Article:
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2012 Toyota Venza Photo
7.0
/ 10
On Performance
BASE INVOICE
$25,095
BASE MSRP
$27,425
On Performance
Excitement isn't on the road map for the Venza, but it's competent and secure on the road.
7.0 out of 10
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PERFORMANCE | 7 out of 10

Expert Quotes:

upshifts smoothly, and its short lower ratios mean the Venza nails the whole go part of get-up-and-go
Cars.com

The V6 is the better choice here, as it provides sufficient power for most any need.
Consumer Guide

there's not much for driving enthusiasts to get excited about beyond that excellent six-cylinder
Edmunds

The steering was also incredibly vague
Automobile Magazine

we found the Venza's moves to be fairly athletic
Popular Mechanics

You won't be reading this review if you're looking for a performance vehicle, so it won't come as a surprise to find the Venza's a competent performer, not exciting in the way it steers or accelerates. That said, it's perfectly poised and positioned for the drivers that pick it out of the big crossover pack.

Toyota offers a choice of four- or six-cylinder engines in the Venza. For any driver not needing moderate towing ability, we'd suggest the four-cylinder. It's a 2.7-liter four with 182 horsepower, found in many other vehicles in the Toyota lineup. It putters about almost anonymously, and can feel a little coarse and strained once you fill the cabin or press it up steep hills--but in most situations, it's an eminently reasonable choice, and gets the best fuel economy of the lineup, too. Toyota also offers a 3.5-liter V-6 with 268 horsepower, and it feels smoother and stronger, though not truly quick, and gas mileage falls below some seven-seat crossovers we've admired.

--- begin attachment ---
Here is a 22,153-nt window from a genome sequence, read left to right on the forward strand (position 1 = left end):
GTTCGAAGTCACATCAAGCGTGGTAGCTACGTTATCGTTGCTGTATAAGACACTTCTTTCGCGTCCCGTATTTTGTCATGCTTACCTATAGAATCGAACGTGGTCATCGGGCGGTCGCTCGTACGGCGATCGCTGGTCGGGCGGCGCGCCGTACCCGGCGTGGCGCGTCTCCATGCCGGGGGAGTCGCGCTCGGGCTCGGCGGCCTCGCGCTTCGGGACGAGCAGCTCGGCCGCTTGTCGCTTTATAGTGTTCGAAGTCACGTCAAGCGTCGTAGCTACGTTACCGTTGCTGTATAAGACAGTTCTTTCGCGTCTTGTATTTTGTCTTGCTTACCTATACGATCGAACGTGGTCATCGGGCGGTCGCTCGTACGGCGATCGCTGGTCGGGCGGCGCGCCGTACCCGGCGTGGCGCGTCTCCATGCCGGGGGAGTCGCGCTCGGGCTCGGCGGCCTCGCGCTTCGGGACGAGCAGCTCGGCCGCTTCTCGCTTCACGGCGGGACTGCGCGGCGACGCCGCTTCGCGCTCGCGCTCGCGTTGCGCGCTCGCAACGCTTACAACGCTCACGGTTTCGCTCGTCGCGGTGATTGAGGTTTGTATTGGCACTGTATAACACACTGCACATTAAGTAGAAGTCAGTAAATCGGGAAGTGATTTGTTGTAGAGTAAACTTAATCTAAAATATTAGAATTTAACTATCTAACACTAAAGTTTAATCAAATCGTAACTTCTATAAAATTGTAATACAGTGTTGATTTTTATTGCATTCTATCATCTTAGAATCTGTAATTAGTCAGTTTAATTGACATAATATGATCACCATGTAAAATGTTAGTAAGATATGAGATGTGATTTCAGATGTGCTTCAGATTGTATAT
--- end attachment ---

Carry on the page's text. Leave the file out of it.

The Venza is configured for a smooth ride and reasonably responsive performance on the road, but sprightly it is not. We've found the Venza's driving experience to be adequate, but numb and uninspiring. It drives much more like a minivan than a sport sedan; though you can hustle the Venza along, you won't feel inspired to as the steering feel is quite vague and there's a lot of body roll. We've also found that four-cylinder models ride a bit better without handling any worse, although in either model wind and road noise aren't muted to luxury-car levels either.

Off-roading simply isn't part of the 2011 Venza vocabulary. All-wheel drive is available, but for the weight and cost it brings, we'd recommend it only for those who need all-weather traction for more than a few weeks at a time.

Conclusion

Excitement isn't on the road map for the Venza, but it's competent and secure on the road.

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